Alan Gray is the Editor-in-Chief of Baret News. He is fanatical about spelling and grammar, but sometimes has problems with American word usage, such as "momentarily." When told his plane will land momentarily, he expects a "touch and go" landing, not to land in a few moments!

Winter is a special time for celebration. It should also be a time for added caution if you or someone in your family is an older adult. It is the season for falls, slips on icy streets, and other dangers that can be especially harmful for older adults.

Here are some important reminders for mature adults regarding health and safety during winter:

* The flu. Influenza is a serious illness that can be fatal in older adults, who often have chronic medical conditions. The vaccine offers some, if not complete, protection against the flu and can be administered as early as September. The flu season begins in mid-October and runs through March.

* Hypothermia. Keep your thermostat set to at least 65 degrees to prevent hypothermia. Hypothermia kills about 600 Americans every year, half of whom are 65 or older, according to the Centers for Disease Control and Prevention. Also, keeping the temperature at 65, even when you are not at home, will help prevent freezing pipes by maintaining a high-enough temperature within your walls.

*Icy streets. Navigating through icy streets can be intimidating. Wear comfortable shoes with anti-slip soles. If you use a cane, replace the rubber tip before it is worn smooth and becomes slippery on the wet ice.

*House fires. Make sure your smoke alarms are working. If you live in a house rather than an apartment, you should also have carbon-monoxide alarms.

*Falling in the home. Older people often have difficulty adjusting to changes in light, and high contrasts increase the risk of slip and falls. Make sure there are no great lighting contrasts from one room to another. Also, use night lights, and don’t have loose extension cords lying around — tape them to the floor. Make sure rugs are not wrinkled or torn in a way that can trip you up as you walk.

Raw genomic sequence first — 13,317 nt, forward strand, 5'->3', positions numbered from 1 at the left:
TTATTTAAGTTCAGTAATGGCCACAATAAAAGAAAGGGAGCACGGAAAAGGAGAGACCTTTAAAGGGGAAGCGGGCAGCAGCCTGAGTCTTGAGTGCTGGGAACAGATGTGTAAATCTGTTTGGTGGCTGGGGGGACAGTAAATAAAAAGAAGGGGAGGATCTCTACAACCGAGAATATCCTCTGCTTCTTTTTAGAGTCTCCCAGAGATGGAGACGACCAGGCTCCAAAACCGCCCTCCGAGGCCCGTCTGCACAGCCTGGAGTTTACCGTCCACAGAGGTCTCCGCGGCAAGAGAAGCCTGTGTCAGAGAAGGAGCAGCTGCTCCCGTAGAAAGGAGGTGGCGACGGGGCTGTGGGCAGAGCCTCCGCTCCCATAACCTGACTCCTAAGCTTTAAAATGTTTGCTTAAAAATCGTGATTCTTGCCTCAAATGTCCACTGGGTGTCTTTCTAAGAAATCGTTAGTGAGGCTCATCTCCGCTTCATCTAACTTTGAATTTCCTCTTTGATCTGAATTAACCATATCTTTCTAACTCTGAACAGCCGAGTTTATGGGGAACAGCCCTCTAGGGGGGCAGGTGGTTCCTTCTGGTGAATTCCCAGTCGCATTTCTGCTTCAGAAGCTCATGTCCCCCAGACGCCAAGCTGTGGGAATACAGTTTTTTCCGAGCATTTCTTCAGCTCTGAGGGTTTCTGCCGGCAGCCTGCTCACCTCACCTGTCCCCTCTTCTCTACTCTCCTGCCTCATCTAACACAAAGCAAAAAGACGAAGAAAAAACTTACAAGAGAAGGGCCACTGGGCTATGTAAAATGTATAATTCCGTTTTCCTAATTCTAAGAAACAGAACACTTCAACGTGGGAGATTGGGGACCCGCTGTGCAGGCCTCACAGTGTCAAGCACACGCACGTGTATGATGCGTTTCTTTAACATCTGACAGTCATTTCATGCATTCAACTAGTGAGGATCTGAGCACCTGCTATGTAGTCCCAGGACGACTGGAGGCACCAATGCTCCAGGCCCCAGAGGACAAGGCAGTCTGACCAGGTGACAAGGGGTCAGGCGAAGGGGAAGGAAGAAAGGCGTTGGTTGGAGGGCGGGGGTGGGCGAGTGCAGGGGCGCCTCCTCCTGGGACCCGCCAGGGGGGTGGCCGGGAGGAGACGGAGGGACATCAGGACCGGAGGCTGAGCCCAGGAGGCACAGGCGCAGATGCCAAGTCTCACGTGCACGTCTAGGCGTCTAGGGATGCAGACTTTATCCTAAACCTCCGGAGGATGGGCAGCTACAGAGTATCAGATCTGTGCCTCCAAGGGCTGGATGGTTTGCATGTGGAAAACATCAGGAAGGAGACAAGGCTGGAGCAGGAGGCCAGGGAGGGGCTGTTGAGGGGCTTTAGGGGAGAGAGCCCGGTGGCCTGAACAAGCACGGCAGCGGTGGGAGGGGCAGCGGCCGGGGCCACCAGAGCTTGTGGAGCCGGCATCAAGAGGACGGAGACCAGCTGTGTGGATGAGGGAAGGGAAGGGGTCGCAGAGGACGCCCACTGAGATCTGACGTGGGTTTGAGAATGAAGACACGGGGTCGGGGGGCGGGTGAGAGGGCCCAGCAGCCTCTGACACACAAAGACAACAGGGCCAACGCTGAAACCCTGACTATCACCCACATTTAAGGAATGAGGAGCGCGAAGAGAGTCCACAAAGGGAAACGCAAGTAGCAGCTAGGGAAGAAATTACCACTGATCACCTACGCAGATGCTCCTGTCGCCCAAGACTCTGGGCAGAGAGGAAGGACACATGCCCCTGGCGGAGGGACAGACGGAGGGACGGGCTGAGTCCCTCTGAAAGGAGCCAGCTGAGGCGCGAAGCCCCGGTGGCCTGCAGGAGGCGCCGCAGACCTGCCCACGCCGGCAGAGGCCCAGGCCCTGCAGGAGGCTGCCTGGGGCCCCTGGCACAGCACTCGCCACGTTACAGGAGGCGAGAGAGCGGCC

*Strenuous activities. Try to avoid strenuous activities like shoveling snow. If you must use a shovel this winter, warm up your body with a few stretching exercises before you begin and be sure to take frequent breaks throughout.

*Dehydration. Drink at least four or five glasses of fluid every day. This should not change just because it is winter. While you may not feel as thirsty as you do in the summer months, if you are older than 60 your body can dehydrate quicker, putting you at greater risk for colds, arthritis, kidney stones and even heart disease.

*Winter itch. Wear more protective creams and lotions to prevent the dry and itchy skin commonly experienced in the colder months when humidity levels are lower.

*Home emergencies. For older persons living alone, it is a good idea to have a personal emergency response system — a device worn around the neck or on a bracelet, that can summon help if needed. Wear this device all the time, and use it.

Important Flu Recommendations for High-Risk Populations

The flu season is fast approaching and the Centers for Disease Control and Prevention recommends immunization to include all people 6 months of age and older. Those at highest risk of complications from the flu are still young children; people 65 and older; pregnant women; and people with health conditions such as heart, lung or kidney disease, or a weakened immune system.

Here are some guidelines to help parents protect their children and their entire families from catching the flu this winter:

*Get vaccinated early. The flu vaccine is most effective when administered during the fall months, before the onset of flu season, which usually reaches its peak in early December.

*It’s never too late. The flu season begins in the fall and can last through the spring, so if you do not get vaccinated in October you can still be immunized in December or January.

*Know your options. A nasal vaccine is available for healthy children from age 2 and over, and for adults up to the age of 49. There are some restrictions so check with your doctor first.

Breathe Easier! Preparing Your Family for Winter Allergies

The end of the pollinating season is good news for everyone with hay fever and similar summer allergies, but those who are sensitive to mold spores may have to wait until the first frost to find relief.